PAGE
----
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Thursday, August 30, 2012

Overlooked Species Theatre presents: Eelgrass

Carrie Robb is the Geographic Information Systems (GIS) Specialist at Living Oceans.

Eelgrass perhaps doesn’t really qualify as overlooked.  Its importance as a nursery for fish, a feeding ground for birds, a shoreline stabilizer and a water filtration system has been widely acknowledged by researchers and marine planning processes alike.  Here in British Columbia, the Marine Planning Partnership for the North Pacific Coast planning process includes eelgrass beds as an important ecological feature.

However, for the past few years eelgrass has been getting an increasing amount of attention for its role in the battle against climate change and ocean acidification.  Terrestrial forests have long been known as important carbon sinks but marine habitats, such as eelgrass beds and coastal wetlands, are now gaining in prominence.  Known as ‘blue carbon’, the importance of these habitats has been highlighted in the just released Ocean Health Index, as well as reports from a diverse array of organizations, including the Sierra Club of BC, the United Nations Environment Programme, and the World Bank, who suggests that blue carbon should be better incorporated into the international conversation on climate change, perhaps in a manner similar to the REDD program for forests.

But blue carbon it isn’t just about the plants.  In the marine realm, carbon stores are predominantly found in the soil.  Because oxygen-poor soils have slow decomposition rates and never experience fires (a means of carbon release in forests), if undisturbed they can store carbon for millennia at depths up to 11 m.  The soil supporting the eelgrass – now that is an overlooked part of our world.  Recent research in Nature Geoscience documents the first global assessment of the carbon stored in seagrass ecosystems and determined that seagrass meadows (in large part due to their soils) are a ‘global hotspot’ for carbon storage, on a level with terrestrial forests.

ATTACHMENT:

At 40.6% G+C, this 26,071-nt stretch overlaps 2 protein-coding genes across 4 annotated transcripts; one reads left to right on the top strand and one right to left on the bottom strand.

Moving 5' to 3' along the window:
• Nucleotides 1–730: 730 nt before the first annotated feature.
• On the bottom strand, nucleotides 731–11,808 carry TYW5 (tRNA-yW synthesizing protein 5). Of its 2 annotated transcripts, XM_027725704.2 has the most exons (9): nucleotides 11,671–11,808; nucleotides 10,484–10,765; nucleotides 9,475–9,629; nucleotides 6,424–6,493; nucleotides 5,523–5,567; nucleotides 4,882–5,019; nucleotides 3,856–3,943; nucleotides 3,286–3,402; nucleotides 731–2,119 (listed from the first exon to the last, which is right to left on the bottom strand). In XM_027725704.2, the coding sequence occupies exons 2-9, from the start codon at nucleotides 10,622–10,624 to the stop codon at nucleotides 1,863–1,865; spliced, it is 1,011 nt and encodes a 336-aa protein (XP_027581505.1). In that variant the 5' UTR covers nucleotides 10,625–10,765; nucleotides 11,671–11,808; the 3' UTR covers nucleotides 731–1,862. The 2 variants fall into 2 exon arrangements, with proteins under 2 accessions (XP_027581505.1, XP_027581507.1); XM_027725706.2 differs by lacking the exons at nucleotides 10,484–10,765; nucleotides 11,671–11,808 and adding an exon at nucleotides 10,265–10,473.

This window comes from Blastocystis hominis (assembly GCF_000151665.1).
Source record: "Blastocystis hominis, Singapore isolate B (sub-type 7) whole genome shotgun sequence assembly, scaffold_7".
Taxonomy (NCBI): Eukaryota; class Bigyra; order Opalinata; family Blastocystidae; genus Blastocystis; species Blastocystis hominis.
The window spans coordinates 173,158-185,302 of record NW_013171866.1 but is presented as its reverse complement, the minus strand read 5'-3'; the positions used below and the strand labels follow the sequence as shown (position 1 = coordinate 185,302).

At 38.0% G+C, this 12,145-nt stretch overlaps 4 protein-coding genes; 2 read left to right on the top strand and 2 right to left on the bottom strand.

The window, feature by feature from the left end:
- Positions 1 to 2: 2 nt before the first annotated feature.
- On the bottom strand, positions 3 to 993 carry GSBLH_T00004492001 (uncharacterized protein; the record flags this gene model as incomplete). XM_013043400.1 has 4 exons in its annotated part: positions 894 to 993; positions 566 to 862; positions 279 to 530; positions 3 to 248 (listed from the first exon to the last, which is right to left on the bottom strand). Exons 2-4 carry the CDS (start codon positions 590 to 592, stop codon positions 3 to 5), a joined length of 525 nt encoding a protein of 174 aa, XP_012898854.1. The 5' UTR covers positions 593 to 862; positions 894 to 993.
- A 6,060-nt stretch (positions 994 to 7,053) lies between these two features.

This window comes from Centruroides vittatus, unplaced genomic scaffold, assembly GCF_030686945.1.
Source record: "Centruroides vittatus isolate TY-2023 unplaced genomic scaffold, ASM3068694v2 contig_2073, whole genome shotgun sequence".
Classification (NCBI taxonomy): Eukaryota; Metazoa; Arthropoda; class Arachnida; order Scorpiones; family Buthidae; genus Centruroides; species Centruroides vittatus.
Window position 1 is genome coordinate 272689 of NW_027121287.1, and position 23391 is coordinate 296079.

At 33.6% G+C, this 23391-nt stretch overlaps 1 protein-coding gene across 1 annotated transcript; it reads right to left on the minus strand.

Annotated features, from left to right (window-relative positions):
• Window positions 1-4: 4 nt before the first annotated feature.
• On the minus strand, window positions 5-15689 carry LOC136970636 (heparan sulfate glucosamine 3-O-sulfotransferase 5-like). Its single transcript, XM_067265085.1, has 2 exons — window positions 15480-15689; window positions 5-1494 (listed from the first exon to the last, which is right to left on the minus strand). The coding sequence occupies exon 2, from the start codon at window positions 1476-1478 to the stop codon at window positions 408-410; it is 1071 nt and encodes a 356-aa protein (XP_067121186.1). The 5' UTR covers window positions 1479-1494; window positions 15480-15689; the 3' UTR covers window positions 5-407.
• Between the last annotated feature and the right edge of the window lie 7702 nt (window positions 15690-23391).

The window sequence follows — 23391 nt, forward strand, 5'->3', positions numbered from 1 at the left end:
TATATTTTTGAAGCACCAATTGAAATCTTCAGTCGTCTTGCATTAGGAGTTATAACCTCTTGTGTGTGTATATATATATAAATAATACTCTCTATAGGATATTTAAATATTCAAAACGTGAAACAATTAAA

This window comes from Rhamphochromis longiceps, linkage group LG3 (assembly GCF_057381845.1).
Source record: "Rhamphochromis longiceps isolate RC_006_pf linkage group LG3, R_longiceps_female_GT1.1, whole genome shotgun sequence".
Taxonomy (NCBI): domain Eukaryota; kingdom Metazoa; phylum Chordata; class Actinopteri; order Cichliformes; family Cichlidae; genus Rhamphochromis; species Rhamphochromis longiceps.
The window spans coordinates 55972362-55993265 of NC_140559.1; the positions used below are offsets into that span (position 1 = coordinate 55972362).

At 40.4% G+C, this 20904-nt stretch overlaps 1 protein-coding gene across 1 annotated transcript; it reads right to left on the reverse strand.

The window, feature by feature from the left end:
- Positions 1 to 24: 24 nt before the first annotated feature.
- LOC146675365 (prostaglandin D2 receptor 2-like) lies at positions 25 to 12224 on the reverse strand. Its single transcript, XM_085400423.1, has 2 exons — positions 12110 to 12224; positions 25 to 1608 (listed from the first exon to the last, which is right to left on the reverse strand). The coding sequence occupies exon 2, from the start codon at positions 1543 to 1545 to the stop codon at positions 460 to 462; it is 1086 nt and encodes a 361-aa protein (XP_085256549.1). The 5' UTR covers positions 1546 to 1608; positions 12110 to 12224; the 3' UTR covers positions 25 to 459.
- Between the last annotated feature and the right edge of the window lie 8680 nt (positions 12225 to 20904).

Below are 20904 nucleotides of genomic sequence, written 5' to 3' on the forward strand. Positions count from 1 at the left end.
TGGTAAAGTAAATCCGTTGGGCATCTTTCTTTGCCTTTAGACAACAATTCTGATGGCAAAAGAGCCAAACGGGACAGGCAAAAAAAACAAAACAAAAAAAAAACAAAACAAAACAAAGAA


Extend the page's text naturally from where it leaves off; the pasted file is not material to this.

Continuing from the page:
However, the same global assessment also highlighted the scarcity of information on the distribution and carbon storage capacities of eelgrass and their soils.  In British Columbia, the BC Marine Conservation Analysis compiled spatial data on the distribution of eelgrass beds along our coast.  In addition, many local groups are working to map eelgrass beds in their areas.  Perhaps combining these inventories with research into the stores of carbon in the soils below the eelgrass will bring an increasing awareness of yet another service that eelgrass beds provide, and highlight the value of conserving these coastal habitats.

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